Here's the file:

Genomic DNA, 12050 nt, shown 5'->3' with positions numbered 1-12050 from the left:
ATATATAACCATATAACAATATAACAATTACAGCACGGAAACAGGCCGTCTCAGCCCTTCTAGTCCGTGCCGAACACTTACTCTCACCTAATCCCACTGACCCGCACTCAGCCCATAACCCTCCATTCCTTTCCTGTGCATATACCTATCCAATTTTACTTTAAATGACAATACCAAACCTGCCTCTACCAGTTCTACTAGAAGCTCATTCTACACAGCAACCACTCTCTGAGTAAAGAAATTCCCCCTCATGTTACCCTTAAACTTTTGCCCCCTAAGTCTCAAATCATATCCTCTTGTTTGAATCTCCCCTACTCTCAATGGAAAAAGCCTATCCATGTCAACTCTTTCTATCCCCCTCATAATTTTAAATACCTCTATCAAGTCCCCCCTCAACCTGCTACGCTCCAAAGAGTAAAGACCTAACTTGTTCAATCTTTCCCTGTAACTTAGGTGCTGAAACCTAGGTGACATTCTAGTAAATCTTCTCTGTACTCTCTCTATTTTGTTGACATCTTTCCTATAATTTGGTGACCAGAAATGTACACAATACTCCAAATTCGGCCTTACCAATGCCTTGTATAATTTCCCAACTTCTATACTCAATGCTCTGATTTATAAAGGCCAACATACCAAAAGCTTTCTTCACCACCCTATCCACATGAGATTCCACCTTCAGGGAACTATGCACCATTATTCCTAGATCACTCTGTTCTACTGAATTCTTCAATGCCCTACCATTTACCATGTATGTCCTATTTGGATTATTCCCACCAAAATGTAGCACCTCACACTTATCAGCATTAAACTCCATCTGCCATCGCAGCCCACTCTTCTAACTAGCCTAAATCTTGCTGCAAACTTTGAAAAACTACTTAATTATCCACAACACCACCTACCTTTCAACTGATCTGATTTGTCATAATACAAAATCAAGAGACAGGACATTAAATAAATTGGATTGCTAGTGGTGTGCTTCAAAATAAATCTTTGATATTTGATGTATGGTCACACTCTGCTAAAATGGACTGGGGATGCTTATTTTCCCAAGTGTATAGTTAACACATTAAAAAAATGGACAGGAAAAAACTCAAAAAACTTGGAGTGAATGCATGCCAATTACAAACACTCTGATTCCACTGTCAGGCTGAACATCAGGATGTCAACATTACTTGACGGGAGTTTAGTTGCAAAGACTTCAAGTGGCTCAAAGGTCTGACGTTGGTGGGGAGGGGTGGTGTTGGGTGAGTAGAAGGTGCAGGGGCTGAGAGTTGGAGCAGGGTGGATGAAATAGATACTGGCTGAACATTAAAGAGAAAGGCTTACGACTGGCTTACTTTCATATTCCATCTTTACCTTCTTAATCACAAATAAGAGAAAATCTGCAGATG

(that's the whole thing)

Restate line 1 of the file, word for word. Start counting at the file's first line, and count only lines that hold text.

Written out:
Genomic DNA, 12050 nt, shown 5'->3' with positions numbered 1-12050 from the left: